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Culture, Music

Happy Birthday Captain Stu

by Ray Van Wyk / Images by Jonathan Kyriakou / 17.04.2013

A lot has happened in 10 years. 10 Years ago we were sitting around, listening to Blink albums, getting day-drunk on Crackling on the roof of Sanlam Shopping Center, smoking joints liberally wrapped in newspaper and doing noseslides on black, wax encrusted loading stairs. 10 Years ago we’d get our parents to pick us up from the Pavilion after a night spent aimlessly wandering through the mall. 10 Years ago was Limp Bizkit, The Offspring and Greenday; baggy ¾ pants, puffy skate shoes and Rodney Mullen, Lizzard, Island Style, putt-putt and arcade games. 10 Years ago was also Sibling Rivalry and Mr Smug, Half Price, Hog Hoggidy Hog, Fuzigish and, of course, Captain Stu. 10 Years seems like a lifetime ago. This year the institution that is Captain Stu (and formerly the Llamas) has been around for 10 Years. The band decided to let Cape Town know and celebrate by throwing a party at Zula Bar on Long St last Saturday night. Here’s how it went down:

I met up with the Stu guys before the show, bribing my way into a pseudo interview with a small plastic bottle of whiskey I managed to smuggle past the bouncer in my jacket pocket. Downstairs at a small, wobbly table we chatted about Jimmy Saville and the many things Captain Stu is and is not. Among the stories of pissing off local police in small coastal towns on tours around South Africa with all manner of strange and illegal activity, flipping through naked party photos on trombonist Matt Willis’ Mac and ample amounts of superfluous banter, the members of Captain Stu reveal their belief in embracing their role as dedicated musicians as opposed to members of a square society where concerns about regular paychecks and sycophantic behaviour dominate everyday life.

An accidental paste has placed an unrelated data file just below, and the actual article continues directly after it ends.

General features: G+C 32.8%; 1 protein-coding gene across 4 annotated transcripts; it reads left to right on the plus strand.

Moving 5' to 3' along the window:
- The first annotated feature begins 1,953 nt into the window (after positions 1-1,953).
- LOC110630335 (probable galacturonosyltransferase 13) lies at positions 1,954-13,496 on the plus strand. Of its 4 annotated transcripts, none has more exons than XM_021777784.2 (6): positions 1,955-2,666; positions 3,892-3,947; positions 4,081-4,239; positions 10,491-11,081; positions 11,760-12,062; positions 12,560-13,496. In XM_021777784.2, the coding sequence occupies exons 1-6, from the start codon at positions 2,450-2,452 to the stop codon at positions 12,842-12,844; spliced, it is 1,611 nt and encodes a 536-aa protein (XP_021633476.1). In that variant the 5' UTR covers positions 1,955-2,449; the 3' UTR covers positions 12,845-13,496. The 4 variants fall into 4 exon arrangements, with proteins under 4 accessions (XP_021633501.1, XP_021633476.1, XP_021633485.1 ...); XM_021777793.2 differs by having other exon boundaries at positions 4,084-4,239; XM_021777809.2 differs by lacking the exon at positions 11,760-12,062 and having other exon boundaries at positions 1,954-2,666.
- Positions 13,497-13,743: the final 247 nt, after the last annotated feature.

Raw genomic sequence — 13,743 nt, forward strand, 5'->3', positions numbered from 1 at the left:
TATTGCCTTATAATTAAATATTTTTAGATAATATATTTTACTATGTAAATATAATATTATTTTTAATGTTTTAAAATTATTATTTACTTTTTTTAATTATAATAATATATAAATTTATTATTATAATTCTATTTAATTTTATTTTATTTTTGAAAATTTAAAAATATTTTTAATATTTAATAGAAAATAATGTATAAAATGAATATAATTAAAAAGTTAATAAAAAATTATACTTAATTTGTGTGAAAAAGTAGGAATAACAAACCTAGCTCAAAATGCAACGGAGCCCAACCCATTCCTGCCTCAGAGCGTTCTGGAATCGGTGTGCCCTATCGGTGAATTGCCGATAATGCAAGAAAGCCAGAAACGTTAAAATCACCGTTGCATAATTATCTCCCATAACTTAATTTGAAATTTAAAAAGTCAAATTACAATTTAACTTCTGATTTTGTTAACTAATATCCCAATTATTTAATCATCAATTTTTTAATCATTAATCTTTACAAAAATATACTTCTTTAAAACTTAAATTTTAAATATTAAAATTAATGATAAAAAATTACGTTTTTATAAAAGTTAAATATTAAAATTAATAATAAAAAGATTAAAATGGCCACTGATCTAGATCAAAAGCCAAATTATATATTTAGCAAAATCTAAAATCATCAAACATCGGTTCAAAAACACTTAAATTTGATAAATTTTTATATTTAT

10 Years has seen numerous changes in the band’s lineup; James Klopper, Jon Shaban and Ryan McArthur being the only original members in the 5 piece. This night however, they pulled out all the stops, collaborating with ex members Nick Key (vocals), Clem Carr (sax), Stigue Nel (trumpet) and Dylan Hitchns (drums). Also featured during their set were Raiven Hansman from Goodluck (sax) and Simon Bates and T-Boss from The Rudimentals (baritone sax and vocals respectively) who have all at some stage been involved with the band in professional and sometimes unprofessional capacities.

7th Son opened the night and per usual delivered an energetic and fun filled forty-five to eager ears and dancing bodies. Following them, the Rudimentals played a set that, to me, was on a vastly different frequency to what we’re used to hearing from them. Less rooted, more experimental, less irie, much cooler; maybe it’s a new-found hipster influence but this makes it sound contrived which it definitely wasn’t, classy is what it was, very classy. There could not have been a better choice in lineup to compliment the Stus.

Zula-Bar is a perfect venue for these sorts of mid-sized shows, where the crowd isn’t big enough to loose your friends in, but where there is no way you’re getting to the front of the stage without acquiring blackened shoes, an elbow to the face and samples of 50 different people’s bodily fluids all up in your business.

Finally the moment arrived. Captain Stu took the stage blasting out number after number in rapid succession and playing their longest set ever. 19 Songs and then an encore are testament to the fact that their fans could never tire of one of the bastions of the live music scene in South Africa. Saturday night at Zula saw the band officially announcing to the Cape Town music scene that they have, since their inception 10 years ago, changed, morphed, twisted and transformed into a nearly unrecognisable monolith of a band they are today yet still retain their legacy in the joyfull nostalgia their music inspires.


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* All images © Jonathan Kyriakou

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